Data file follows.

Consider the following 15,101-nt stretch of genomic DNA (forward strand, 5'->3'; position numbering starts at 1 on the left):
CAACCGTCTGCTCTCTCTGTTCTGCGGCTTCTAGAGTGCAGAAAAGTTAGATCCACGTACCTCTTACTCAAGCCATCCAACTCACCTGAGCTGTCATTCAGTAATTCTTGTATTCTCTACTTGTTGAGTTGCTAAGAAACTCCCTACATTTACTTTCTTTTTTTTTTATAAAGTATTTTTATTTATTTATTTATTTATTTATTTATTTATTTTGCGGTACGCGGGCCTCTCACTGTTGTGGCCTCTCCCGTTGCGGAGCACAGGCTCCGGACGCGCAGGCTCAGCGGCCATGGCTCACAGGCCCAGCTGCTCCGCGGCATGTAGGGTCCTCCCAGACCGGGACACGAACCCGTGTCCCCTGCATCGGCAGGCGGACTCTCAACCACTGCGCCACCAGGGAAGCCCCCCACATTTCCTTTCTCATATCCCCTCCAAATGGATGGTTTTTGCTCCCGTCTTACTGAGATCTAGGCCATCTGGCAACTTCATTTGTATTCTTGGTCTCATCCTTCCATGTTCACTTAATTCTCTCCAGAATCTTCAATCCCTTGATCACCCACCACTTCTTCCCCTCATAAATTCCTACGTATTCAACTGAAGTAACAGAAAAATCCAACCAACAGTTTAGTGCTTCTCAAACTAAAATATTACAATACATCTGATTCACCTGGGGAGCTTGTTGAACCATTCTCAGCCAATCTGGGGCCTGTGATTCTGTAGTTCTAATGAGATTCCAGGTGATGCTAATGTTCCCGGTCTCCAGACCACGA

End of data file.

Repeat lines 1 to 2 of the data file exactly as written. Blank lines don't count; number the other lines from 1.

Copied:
Consider the following 15,101-nt stretch of genomic DNA (forward strand, 5'->3'; position numbering starts at 1 on the left):
CAACCGTCTGCTCTCTCTGTTCTGCGGCTTCTAGAGTGCAGAAAAGTTAGATCCACGTACCTCTTACTCAAGCCATCCAACTCACCTGAGCTGTCATTCAGTAATTCTTGTATTCTCTACTTGTTGAGTTGCTAAGAAACTCCCTACATTTACTTTCTTTTTTTTTTATAAAGTATTTTTATTTATTTATTTATTTATTTATTTATTTATTTTGCGGTACGCGGGCCTCTCACTGTTGTGGCCTCTCCCGTTGCGGAGCACAGGCTCCGGACGCGCAGGCTCAGCGGCCATGGCTCACAGGCCCAGCTGCTCCGCGGCATGTAGGGTCCTCCCAGACCGGGACACGAACCCGTGTCCCCTGCATCGGCAGGCGGACTCTCAACCACTGCGCCACCAGGGAAGCCCCCCACATTTCCTTTCTCATATCCCCTCCAAATGGATGGTTTTTGCTCCCGTCTTACTGAGATCTAGGCCATCTGGCAACTTCATTTGTATTCTTGGTCTCATCCTTCCATGTTCACTTAATTCTCTCCAGAATCTTCAATCCCTTGATCACCCACCACTTCTTCCCCTCATAAATTCCTACGTATTCAACTGAAGTAACAGAAAAATCCAACCAACAGTTTAGTGCTTCTCAAACTAAAATATTACAATACATCTGATTCACCTGGGGAGCTTGTTGAACCATTCTCAGCCAATCTGGGGCCTGTGATTCTGTAGTTCTAATGAGATTCCAGGTGATGCTAATGTTCCCGGTCTCCAGACCACGA